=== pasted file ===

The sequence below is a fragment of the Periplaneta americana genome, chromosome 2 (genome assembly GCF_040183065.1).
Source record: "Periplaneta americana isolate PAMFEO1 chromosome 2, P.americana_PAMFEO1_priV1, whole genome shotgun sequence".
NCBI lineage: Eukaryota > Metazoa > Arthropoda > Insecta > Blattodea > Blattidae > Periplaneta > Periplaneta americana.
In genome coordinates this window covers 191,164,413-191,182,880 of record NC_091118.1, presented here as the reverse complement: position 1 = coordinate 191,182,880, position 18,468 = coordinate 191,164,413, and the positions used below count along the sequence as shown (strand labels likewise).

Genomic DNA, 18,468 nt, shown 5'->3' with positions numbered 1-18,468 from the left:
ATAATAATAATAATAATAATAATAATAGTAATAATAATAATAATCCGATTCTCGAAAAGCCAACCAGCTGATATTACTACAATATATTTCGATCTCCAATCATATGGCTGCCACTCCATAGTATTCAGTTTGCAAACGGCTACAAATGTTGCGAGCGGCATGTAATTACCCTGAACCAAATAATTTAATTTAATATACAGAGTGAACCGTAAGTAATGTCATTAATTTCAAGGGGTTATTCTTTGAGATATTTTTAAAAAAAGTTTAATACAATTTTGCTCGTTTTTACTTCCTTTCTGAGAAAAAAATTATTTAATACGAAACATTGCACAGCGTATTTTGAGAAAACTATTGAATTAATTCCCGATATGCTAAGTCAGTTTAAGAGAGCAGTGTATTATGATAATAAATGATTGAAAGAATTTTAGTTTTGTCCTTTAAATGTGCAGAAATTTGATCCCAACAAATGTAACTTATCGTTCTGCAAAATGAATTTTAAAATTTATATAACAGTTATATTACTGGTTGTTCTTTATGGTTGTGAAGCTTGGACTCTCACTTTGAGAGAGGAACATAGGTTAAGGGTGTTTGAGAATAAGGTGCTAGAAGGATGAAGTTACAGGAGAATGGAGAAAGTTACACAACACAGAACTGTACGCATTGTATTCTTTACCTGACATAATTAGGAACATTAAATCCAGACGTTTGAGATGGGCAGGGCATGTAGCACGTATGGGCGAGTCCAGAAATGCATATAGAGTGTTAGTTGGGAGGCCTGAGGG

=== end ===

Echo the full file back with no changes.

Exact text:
The sequence below is a fragment of the Periplaneta americana genome, chromosome 2 (genome assembly GCF_040183065.1).
Source record: "Periplaneta americana isolate PAMFEO1 chromosome 2, P.americana_PAMFEO1_priV1, whole genome shotgun sequence".
NCBI lineage: Eukaryota > Metazoa > Arthropoda > Insecta > Blattodea > Blattidae > Periplaneta > Periplaneta americana.
In genome coordinates this window covers 191,164,413-191,182,880 of record NC_091118.1, presented here as the reverse complement: position 1 = coordinate 191,182,880, position 18,468 = coordinate 191,164,413, and the positions used below count along the sequence as shown (strand labels likewise).

Genomic DNA, 18,468 nt, shown 5'->3' with positions numbered 1-18,468 from the left:
ATAATAATAATAATAATAATAATAATAGTAATAATAATAATAATCCGATTCTCGAAAAGCCAACCAGCTGATATTACTACAATATATTTCGATCTCCAATCATATGGCTGCCACTCCATAGTATTCAGTTTGCAAACGGCTACAAATGTTGCGAGCGGCATGTAATTACCCTGAACCAAATAATTTAATTTAATATACAGAGTGAACCGTAAGTAATGTCATTAATTTCAAGGGGTTATTCTTTGAGATATTTTTAAAAAAAGTTTAATACAATTTTGCTCGTTTTTACTTCCTTTCTGAGAAAAAAATTATTTAATACGAAACATTGCACAGCGTATTTTGAGAAAACTATTGAATTAATTCCCGATATGCTAAGTCAGTTTAAGAGAGCAGTGTATTATGATAATAAATGATTGAAAGAATTTTAGTTTTGTCCTTTAAATGTGCAGAAATTTGATCCCAACAAATGTAACTTATCGTTCTGCAAAATGAATTTTAAAATTTATATAACAGTTATATTACTGGTTGTTCTTTATGGTTGTGAAGCTTGGACTCTCACTTTGAGAGAGGAACATAGGTTAAGGGTGTTTGAGAATAAGGTGCTAGAAGGATGAAGTTACAGGAGAATGGAGAAAGTTACACAACACAGAACTGTACGCATTGTATTCTTTACCTGACATAATTAGGAACATTAAATCCAGACGTTTGAGATGGGCAGGGCATGTAGCACGTATGGGCGAGTCCAGAAATGCATATAGAGTGTTAGTTGGGAGGCCTGAGGG